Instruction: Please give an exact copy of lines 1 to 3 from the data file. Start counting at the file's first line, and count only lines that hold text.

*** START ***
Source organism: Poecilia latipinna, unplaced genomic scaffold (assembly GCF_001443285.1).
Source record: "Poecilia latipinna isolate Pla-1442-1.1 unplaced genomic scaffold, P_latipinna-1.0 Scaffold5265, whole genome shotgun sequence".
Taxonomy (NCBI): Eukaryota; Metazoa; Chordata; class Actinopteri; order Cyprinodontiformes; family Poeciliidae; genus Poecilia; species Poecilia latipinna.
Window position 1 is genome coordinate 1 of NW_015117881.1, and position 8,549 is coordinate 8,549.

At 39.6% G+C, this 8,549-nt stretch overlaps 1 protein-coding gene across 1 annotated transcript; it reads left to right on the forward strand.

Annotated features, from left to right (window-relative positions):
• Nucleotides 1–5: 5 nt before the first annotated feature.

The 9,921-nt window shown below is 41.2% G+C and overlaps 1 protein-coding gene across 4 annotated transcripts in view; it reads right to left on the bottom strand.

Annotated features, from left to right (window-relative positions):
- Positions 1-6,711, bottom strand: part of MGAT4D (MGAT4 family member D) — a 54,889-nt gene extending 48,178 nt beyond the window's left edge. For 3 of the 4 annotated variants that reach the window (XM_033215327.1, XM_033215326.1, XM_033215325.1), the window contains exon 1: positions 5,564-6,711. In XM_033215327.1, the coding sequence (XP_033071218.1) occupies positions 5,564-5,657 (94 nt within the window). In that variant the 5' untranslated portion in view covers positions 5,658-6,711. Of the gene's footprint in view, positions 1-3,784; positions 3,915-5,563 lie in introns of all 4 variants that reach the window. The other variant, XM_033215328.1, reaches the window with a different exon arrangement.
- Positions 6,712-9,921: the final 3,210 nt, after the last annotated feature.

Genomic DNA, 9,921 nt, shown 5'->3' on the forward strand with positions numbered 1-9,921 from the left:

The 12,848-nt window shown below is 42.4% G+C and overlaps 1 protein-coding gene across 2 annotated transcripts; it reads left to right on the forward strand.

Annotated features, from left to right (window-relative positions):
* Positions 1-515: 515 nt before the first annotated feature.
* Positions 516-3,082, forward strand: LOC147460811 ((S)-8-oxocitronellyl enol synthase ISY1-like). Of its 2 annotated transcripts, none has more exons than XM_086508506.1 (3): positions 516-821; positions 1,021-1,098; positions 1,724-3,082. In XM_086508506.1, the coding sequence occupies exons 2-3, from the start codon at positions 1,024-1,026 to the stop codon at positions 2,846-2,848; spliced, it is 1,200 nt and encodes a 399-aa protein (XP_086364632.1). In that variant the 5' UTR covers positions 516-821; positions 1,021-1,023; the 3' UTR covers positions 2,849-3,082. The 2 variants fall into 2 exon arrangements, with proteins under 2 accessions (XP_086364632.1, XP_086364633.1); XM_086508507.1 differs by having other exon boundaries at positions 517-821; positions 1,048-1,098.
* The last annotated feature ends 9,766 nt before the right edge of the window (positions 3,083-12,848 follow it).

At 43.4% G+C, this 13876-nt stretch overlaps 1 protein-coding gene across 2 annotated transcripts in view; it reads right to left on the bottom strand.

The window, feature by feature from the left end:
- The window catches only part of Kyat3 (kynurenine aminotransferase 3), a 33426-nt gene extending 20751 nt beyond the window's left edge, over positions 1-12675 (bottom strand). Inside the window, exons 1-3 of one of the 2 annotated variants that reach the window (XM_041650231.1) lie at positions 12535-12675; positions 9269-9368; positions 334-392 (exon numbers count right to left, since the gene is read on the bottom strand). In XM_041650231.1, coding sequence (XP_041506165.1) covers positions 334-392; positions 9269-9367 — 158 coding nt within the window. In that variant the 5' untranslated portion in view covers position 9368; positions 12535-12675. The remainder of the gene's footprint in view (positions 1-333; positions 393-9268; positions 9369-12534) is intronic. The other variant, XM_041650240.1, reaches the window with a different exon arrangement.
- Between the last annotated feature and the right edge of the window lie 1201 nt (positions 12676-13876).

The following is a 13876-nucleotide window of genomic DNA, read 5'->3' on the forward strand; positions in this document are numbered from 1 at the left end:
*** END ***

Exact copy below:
Source organism: Poecilia latipinna, unplaced genomic scaffold (assembly GCF_001443285.1).
Source record: "Poecilia latipinna isolate Pla-1442-1.1 unplaced genomic scaffold, P_latipinna-1.0 Scaffold5265, whole genome shotgun sequence".
Taxonomy (NCBI): Eukaryota; Metazoa; Chordata; class Actinopteri; order Cyprinodontiformes; family Poeciliidae; genus Poecilia; species Poecilia latipinna.